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Heat Advisory in Effect Now Through Tuesday, July 9 at 8 p.m.

(White Plains, NY) – The National Weather Service has issued a Heat Advisory for Westchester County effective from 12 p.m. Monday, July 8 through 8 p.m. Tuesday, July 9. During this period, heat and humidity are expected to combine to make outdoor temperatures feel close to 100 degrees.

The New York State Department of Environmental Conservation has issued an air quality advisory through 11 p.m. Monday, after rating the air quality in the Lower Hudson Valley and New York City metro area as unhealthy for sensitive groups.

The unhealthy rating is the third most concerning. Health officials recommend that sensitive groups, such as the very young, the elderly and the ill, and especially those with respiratory conditions, remain indoors and limit their physical activity.

With heat, humidity and air quality in mind, the Westchester County Health Department is warning residents that these conditions can pose significant health risks. To protect themselves, residents are urged to stay hydrated, avoid strenuous outdoor activities, and check on vulnerable family members and neighbors.

Westchester County Commissioner of Health Sherlita Amler, MD, said: “Please take this heat seriously. Drink lots of water and don’t overexert yourself outdoors when it is this hot and humid. People who are most vulnerable to adverse effects from the heat include the very young, seniors, people who are obese and those with high blood pressure, heart disease, diabetes or lung conditions. Heat stroke and dehydration can surprise you. High humidity, chronic health conditions and some medications can also increase a person’s risk for heat stroke.”

Homes without air conditioning can be much hotter than outdoor temperatures. Use air conditioning to stay cool at home or go to an air conditioned place. If you don’t have home air conditioning, continue to seek out cool spaces each day as long as it remains hot. Check on vulnerable friends, family members and neighbors.

To reduce risk during outdoor work, the Health Department recommends scheduling frequent rest breaks in shaded or air-conditioned environments.

·         Heat stroke is a serious and life-threatening condition that claims many lives nationwide each year. Symptoms include hot red, dry skin, shallow breathing, a rapid, weak pulse and confusion. Call 911 if you suspect heat stroke and immediately cool the overheated person while waiting for emergency help to arrive.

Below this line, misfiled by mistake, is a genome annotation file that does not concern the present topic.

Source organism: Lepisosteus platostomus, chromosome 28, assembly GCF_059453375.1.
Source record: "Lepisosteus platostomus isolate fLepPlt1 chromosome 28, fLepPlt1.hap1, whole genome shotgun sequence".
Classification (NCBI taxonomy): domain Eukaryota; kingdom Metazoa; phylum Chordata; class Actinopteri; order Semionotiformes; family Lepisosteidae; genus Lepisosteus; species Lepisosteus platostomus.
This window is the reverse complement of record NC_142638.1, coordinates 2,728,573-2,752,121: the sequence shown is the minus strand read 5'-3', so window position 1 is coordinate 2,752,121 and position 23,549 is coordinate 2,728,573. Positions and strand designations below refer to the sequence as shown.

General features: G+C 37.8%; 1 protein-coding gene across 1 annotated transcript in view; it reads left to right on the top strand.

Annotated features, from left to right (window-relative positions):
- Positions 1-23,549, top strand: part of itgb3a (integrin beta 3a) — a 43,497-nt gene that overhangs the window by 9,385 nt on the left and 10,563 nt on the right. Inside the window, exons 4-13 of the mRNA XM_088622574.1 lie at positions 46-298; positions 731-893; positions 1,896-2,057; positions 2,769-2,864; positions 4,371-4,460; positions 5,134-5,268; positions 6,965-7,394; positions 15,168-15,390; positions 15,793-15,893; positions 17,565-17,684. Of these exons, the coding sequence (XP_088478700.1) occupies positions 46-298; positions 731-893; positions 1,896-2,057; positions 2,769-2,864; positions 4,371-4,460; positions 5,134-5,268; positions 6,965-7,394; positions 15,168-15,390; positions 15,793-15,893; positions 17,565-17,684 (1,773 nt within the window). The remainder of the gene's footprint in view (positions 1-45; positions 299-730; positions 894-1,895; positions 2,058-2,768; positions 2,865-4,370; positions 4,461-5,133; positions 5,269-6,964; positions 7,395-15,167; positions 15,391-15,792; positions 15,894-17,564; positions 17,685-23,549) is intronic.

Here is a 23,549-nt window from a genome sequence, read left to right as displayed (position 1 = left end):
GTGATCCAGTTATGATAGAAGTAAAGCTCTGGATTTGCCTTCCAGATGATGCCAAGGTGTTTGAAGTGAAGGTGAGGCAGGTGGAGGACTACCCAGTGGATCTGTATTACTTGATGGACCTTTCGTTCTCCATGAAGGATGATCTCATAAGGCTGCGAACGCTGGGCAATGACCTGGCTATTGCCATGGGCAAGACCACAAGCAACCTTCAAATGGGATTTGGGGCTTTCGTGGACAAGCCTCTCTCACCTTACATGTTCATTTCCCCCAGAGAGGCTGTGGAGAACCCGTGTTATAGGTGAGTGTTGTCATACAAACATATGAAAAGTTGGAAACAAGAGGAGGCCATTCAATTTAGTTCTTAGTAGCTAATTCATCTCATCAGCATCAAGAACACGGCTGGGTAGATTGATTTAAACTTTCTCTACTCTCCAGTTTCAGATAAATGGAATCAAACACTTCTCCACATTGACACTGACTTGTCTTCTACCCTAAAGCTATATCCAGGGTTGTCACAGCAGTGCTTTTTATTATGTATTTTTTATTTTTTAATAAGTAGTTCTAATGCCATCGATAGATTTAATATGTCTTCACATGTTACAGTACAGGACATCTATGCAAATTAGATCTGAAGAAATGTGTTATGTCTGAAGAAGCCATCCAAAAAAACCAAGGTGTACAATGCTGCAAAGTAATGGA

·         Another concern during a heat wave is heat exhaustion. Signs include headache, nausea or vomiting, dizziness and exhaustion, as well as cool, moist, pale or flushed skin. Anyone suffering from heat exhaustion should move out of the sun and apply cool, wet cloths to their skin.

Amler reminded residents never to leave children, pets or people in a car. Temperatures can quickly rise to unsafe levels, so motorists should always look before they lock their vehicles.

Amler said: “To avoid tragedy, never leave infants, children, seniors or pets in a closed car no matter how brief the time,” Amler said. “Closed vehicles can quickly heat up to a life-threatening 140º F or more.”


Amler continued: “During a heat wave, seniors and young children especially should avoid vigorous outdoor activity, seek the shade, spend time in air-conditioned locations and drink lots of water throughout the day. Especially when they’re swimming and playing in the water, children often forget to drink, so parents and caregivers should prompt children to take breaks to hydrate.”

Those who plan to travel by car should prepare their vehicle before hitting the road. Always travel with a spare battery, and avoid leading radios, phone chargers and other accessories running when the engine is not.

Check to make sure your air conditioning is properly functioning and coolant is at the proper level. If you plan to travel in less populated areas, bring water and an umbrella for shade if it becomes necessary to leave the car. Always keep air flowing throughout the vehicle, and try to park in the shade. 

To beat the heat, residents can cool off at a County beach or pool. Glen Island Beach in New Rochelle is open daily from 11 a.m. to 6:30 p.m. and Croton Point Beach in Croton-on-Hudson is open Wednesdays through Sundays, 11 a.m. to 6:30 p.m. All four County pools, Saxon Woods in White Plains, Sprain Ridge and Tibbetts in Yonkers and Willson’s Waves in Mount Vernon are open daily from 11 a.m. to 6:30 p.m. Last entry at all facilities is at 6 p.m. Proof of Westchester County residency is required at Glen Island Beach and at all pools. Admission fees apply; parking fees apply at Glen Island, Croton and Tibbetts.

Residents who need a place to cool off also can check the Cooling Center FinderWhen it is too hot at home, senior centers, libraries, community centers and indoor malls offer a respite from the heat. Call before you go to be sure of the hours. 

Elevated heat and humidity can also lead to unhealthy levels of ozone, a gas produced by the action of sunlight on organic air contaminants from auto exhaust and other sources.  For air quality updates, go to https://www.airnow.gov. The   New York State Department of Environmental Conservation forecasts daily ozone conditions at (http://www.dec.ny.gov), or call the New York State Air Quality Hotline at 1-800-535-1345.

The County’s Department of Emergency Services is monitoring the weather forecast, tracking the opening of local Cooling Centers and is in contact with Con Edison and NYSEG concerning the potential for power outages. 

For more tips to prevent heat-related illness and places to stay cool, residents can visit the Health Department website at www.westchestergov.com/health